Massachusetts and France: 1917-1928. This grouping consists of 58 items: * Seven letters written by Kocienski while in France (two of the letters are written in Polish; one letter is damaged and incomplete), * One packet of 30 documents, letters, and notes related to his death and the payment of federal next-of-kin benefits (including Kocienski’s official naturalization certificate, death notification, and letters written by his commander), * One packet of 15 documents, letters, and notes related to payment of Massachusetts next-of-kin benefits, * Four letters related to payment of War Risk Insurance benefits, and * Two miscellaneous letters, one regarding the publication of a Gold Star memorial book and the other regarding a reunion of the 104th Infantry Regiment.Kocienski, born in what is today Poland in 1896, immigrated to the United States in 1912 and settled in Haydensville, Massachusetts where he lived with first cousin, Mary Antowska. The cousins had been exceptionally close since early childhood and had always referred to each other as brother and sister. When Kocienski enlisted in Army in early 1917, he named Mary as his beneficiary for all family and insurance allotments. Item #008993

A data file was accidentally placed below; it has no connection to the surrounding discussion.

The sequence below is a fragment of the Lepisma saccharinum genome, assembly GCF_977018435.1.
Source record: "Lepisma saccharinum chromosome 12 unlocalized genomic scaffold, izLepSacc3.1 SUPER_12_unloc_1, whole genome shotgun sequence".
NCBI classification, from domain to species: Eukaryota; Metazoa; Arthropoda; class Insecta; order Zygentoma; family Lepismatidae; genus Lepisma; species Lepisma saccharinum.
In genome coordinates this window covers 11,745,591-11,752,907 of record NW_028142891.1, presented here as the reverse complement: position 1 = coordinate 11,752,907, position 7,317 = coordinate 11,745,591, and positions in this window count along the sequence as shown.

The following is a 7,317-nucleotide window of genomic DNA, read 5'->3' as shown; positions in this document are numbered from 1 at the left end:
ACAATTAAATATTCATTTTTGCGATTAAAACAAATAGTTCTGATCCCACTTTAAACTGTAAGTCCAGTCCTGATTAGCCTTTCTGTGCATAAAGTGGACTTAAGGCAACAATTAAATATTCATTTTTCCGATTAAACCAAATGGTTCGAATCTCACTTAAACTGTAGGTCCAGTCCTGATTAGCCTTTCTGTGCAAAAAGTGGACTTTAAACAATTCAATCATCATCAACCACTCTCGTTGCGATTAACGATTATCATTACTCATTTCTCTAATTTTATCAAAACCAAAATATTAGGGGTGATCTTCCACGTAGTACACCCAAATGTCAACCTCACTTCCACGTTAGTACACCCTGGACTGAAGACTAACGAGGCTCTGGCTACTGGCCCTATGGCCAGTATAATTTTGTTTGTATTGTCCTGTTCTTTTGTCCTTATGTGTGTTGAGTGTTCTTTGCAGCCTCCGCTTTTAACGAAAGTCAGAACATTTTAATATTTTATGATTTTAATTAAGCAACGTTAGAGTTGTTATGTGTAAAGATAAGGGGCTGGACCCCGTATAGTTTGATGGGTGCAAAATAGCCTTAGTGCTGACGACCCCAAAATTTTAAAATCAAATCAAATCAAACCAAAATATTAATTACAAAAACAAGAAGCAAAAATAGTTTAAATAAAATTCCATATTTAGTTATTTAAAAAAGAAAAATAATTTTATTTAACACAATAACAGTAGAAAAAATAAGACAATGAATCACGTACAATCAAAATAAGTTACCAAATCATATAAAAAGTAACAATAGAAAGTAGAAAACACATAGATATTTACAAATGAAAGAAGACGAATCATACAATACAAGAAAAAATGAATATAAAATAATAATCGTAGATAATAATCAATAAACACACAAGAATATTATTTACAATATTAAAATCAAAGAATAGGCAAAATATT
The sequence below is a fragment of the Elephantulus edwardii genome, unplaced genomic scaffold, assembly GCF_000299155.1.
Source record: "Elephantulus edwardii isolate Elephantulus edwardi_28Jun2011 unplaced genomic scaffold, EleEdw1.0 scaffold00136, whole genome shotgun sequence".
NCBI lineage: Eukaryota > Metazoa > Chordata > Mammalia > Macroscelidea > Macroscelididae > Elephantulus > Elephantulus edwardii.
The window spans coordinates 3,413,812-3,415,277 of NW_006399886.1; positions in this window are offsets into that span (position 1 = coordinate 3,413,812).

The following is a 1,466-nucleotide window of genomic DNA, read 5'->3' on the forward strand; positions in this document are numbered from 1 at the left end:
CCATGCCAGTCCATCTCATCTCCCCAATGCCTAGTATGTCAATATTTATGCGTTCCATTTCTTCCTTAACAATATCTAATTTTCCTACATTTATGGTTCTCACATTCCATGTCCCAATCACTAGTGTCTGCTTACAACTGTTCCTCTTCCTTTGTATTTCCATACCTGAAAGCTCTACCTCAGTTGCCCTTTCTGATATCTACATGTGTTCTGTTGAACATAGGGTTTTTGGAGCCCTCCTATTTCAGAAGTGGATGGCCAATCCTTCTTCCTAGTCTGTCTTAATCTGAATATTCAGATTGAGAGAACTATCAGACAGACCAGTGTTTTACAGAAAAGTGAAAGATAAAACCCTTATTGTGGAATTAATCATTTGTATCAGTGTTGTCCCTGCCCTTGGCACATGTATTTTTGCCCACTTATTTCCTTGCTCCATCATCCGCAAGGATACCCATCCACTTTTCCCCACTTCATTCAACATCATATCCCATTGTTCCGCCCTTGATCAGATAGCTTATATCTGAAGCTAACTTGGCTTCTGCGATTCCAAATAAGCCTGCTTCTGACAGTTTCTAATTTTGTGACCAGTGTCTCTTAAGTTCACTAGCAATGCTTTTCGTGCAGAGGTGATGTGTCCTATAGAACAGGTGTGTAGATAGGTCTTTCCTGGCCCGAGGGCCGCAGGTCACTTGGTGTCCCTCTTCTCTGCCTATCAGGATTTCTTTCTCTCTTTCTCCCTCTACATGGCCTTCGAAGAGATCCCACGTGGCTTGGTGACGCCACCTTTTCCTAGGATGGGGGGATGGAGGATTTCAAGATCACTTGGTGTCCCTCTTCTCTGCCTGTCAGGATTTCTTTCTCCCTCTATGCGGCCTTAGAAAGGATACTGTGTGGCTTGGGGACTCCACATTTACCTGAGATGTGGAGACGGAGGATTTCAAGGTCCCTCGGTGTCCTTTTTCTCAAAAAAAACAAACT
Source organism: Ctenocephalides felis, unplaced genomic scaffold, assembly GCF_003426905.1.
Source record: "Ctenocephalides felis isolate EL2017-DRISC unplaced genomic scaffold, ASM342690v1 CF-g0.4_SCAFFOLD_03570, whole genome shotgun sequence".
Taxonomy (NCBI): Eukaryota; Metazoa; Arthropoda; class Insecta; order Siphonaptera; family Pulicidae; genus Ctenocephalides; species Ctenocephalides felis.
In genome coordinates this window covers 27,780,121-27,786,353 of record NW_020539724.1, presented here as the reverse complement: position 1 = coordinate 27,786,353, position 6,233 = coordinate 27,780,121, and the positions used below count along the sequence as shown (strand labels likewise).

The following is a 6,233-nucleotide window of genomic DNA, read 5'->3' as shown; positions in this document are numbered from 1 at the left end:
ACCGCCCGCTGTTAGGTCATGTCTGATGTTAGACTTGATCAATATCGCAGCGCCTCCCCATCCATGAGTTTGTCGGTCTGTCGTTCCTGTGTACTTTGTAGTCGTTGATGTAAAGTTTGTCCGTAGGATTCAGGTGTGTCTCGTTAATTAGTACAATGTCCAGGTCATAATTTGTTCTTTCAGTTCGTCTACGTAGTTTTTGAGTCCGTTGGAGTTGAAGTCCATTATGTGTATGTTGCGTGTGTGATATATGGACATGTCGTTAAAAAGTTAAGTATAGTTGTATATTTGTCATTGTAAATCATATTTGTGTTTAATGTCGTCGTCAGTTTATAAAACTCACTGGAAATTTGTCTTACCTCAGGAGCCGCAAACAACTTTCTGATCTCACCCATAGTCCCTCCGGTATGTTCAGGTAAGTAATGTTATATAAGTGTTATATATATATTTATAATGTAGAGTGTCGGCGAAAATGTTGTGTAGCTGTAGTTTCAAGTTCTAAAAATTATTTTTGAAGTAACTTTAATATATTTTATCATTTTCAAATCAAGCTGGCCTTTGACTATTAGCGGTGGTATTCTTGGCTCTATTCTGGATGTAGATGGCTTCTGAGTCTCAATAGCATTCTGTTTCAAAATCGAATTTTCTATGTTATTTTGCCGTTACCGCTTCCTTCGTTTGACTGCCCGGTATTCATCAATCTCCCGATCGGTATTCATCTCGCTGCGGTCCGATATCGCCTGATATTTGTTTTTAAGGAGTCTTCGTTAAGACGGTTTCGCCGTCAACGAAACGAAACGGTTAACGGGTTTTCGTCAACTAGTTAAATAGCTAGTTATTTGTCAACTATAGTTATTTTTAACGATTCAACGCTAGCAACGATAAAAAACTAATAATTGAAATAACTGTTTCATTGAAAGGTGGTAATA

Kocienski, born in what is today Poland in 1896, immigrated to the United States in 1912 and settled in Haydensville, Massachusetts where he lived with first cousin, Mary Antowska. The cousins had been exceptionally close since early childhood and had always referred to each other as brother and sister. When Kocienski enlisted in Army in early 1917, he named Mary as his beneficiary for all family and insurance allotments. Kocienski’s letters to Mary include descriptions of Army life in a combat unit and trench warfare: “We lost a few men but we slain about two hundred Germans and we taken number of prisoners and us taken a number of prisoners. . . . We have just came out of the trenches. I suppose you have heard about the good work our regiment is doing in the front line trenches. We have had some pretty hart times. . . When we are off duty we stay in dugouts . . . we have to be very careful of shells because they are very dangerous if they strik anywhere near you, you are out of luck. When we hear the report of the gun over in the German lines we can almost tell by the sound where the shell is going so we have quite a lot of time to jump for cover . . . if we happen to be out in the middle of a field . . . we just drop flat on our stomachs. . . . The hardest part [is] to stand on guard all night watching and listening. . . . Sometimes you hear a noise that sounds like a big German and pull you rifle up to shoot and the first thing you hear is the squek of a rat it makes your hair stand on end. . . . I thought I saw a lot of big rats in the U.S. but the rats up around the trenches are the biggest I have ever seen or heard of. They live in the dugouts too, and when you go to bed at night they have a fine time running up and down your legs and face.” The 104th Infantry first saw combat in April of 1918, and the entire unit was awarded the French Croix de Guerre for exceptional bravery and courage. In July of 1918, the 26th Division relieved the 2nd Division at Belleau Wood, where the 104th was almost immediately shelled with heavy high explosives and drenched in mustard gas. On the 18th, the regiment helped lead the attack during the Second Battle of the Marne in the Aisne-Marne Offensive. Kocienski was severely wounded in the initial assault and evacuated for medical attention, however he could not later be found and was listed for months as missing in action. Eventually, Mary was notified that he was killed and buried in an American cemetery in France after which she began receiving allotments as his next-of-kin, until during an administrative review, the Veteran’s Bureau (precursor of today’s Veteran’s Administration) discovered that she was Kocienski’s cousin and not his sister. Using his naturalization certificate, the Bureau determined Mary was ineligible for any benefits and instead began paying them to Kocienski’s father in Russia. Worse, the Bureau demanded that Mary return the thousands of dollars she had already received back to the U.S. Treasury. The packets of documents included in this archive provide fascinating insight into the grinding disdain and insensitivity of the federal bureaucracy as well as the dogged perseverance of her lawyers and her “brother’s” former commanding officer to prevent this travesty. It is unknown if they were successful. A unique and compelling collection that documents an immigrant’s ultimate sacrifice for his adopted country in World War One and the callous indifference of big government that followed.